Riding a horse with arthritis that flares up is not necessarily fun. It does provide opportunities for learning. I learned that sometimes it takes a while for her to warm up, and she warms up best if we just go on a trail ride. I learned that neither of us is happy in the long run if I get sucked into a grim, overly critical training mindset with no rewards, only scrutiny.

Training is a balance. It is absolutely a balance, and it is easy to screw up that balance. In the beginning I didn’t ask much of her, for a long time. We were getting to know each other, and she was healing. I was a little too soft, a little too passive. I became intimidated. It took a while to get over that. To take charge.

This year I feel we’ve really gotten somewhere, both in our relationship and in our training. We know each other well, and it feels easy between us. I can deal with her, and she really tries for me. But I still haven’t always found the balance. I’ve been all correction and no reward. At times I’ve been snippy and hypercritical. Recently I feel like I found the balance, although there will always be deviations from it.

Sofie does need corrections. She does need training. She needs to move as correctly as possible and develop both sides of her body. Sometimes I do need to be firm with her. I can correct her when I need to, but I also need to reward. An enthusiastic reward when she does something right, when she answers my correction, is so important. It really helps, especially when she’s cranky. It helps both of our moods.

I didn’t buy Sofie because I wanted to compete, I wanted to learn and I wanted to build a relationship. I bought the right horse. This summer has been frustrating and a bit discouraging, but I’m not ready to move on. There is that possibility in my mind, the possibility that she might never be sound and keep getting lamer, but for now we are still moving forward. We owe it to ourselves to keep going and explore new situations. Have new experiences.

At the end of the month Sofie will be moving. We have been so happy at Judy’s barn. We’ve grown a lot here and done a lot of things. But between unfortunate financial realities, and the realization that I don’t think we can continue to grow here, we made the decision to move Sofie. It was a difficult decision, because I know how happy Sofie is here and I know how much she loves her little mare herd. But it wasn’t feasible anymore.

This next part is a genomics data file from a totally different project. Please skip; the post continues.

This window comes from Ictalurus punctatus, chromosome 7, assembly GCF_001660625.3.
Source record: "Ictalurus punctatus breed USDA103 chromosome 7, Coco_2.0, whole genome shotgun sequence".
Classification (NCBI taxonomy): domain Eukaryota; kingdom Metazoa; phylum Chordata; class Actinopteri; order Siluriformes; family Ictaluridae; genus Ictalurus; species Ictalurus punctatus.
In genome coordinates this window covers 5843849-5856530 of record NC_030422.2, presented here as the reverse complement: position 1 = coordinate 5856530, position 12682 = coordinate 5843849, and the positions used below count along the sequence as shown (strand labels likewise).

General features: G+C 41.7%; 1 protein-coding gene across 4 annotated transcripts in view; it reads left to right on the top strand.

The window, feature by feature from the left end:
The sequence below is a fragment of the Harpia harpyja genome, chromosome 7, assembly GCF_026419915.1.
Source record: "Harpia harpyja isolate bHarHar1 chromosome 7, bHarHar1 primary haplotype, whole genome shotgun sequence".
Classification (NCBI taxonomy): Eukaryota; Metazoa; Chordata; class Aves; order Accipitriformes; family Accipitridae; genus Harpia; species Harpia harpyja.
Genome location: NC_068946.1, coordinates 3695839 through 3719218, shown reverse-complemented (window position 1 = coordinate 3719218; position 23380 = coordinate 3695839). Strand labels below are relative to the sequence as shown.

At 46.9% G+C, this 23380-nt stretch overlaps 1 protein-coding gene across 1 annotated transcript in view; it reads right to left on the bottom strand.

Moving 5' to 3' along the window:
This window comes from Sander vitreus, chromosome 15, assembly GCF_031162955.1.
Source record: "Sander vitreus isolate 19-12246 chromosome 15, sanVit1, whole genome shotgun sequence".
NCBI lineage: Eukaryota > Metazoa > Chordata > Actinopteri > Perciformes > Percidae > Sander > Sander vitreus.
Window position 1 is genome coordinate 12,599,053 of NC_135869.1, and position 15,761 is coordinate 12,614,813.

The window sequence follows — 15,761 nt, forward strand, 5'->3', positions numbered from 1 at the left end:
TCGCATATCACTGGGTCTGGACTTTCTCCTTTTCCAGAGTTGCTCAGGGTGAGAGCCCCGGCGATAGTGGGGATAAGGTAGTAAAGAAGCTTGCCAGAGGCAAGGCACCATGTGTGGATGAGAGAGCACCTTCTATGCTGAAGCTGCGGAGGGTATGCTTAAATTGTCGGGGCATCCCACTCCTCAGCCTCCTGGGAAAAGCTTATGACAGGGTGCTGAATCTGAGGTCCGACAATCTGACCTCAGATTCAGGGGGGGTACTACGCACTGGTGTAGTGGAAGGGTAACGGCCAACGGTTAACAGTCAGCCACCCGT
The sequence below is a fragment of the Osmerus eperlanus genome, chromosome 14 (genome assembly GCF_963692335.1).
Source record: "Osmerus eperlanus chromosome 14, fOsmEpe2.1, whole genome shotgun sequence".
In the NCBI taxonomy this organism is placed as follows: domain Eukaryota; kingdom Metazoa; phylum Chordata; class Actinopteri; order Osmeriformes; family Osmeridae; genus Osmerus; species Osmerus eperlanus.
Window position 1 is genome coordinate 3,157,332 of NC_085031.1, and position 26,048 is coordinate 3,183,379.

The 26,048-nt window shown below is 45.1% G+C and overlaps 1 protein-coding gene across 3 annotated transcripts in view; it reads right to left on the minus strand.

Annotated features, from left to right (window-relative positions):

We will be moving to one of the fancy barns in the area. The Land Of Dressage Queens, as I’ve referred to it here before. I knew and liked it mostly for the huge indoor arena, with mirrors and nice footing that is well maintained. I’ll still be able to ride year-round, which is very important to me. I’ll also have far more space to work in, and more opportunity for straight line work.

Sofie will be outside 24 hours a day, which I’m very happy about. I know Sofie will be unhappy for a while, at least until she adjusts to it. She likes her stall. A lot. But it’s better for her to be outside, and everything I’ve read says that more turnout helps with arthritis. There is plenty of shelter, and pasture board is more affordable than stall board.

Unless she doesn’t get along with the herd, she’ll be in with the “fat mare group”, a herd of seven or so mares who are easy keepers. None of them are overly large, and I’m hoping she’ll find a friend. The field is nice and big, with sparse grass. All the mares look in good weight and appear happy.

One thing I had not seen firsthand was the trail system. O.M.G. I went on a hike with a boarder who showed me some of the trails. From the first ten feet, I was sold. Groomed trails with nice footing, mostly flat with some hills, through all kinds of woods. All on-site. They go on for miles. I cannot wait to ride them with Sofie. I think she’ll love them. And we need more trails, especially for the times when she can’t do dressage. Then we can just ride. She can go straight, no turning, and be outside. It’s going to be wonderful.

I also enjoy myself at this barn. I get along with the people there, and it’s nice to talk to people about horses. There are dressage riders there, as well as people who just trail ride, and everyone I’ve talked to has been extremely welcoming. It will be nice to have people to ride with. It remains to be seen how we’ll settle in, but I think it’ll be a good fit.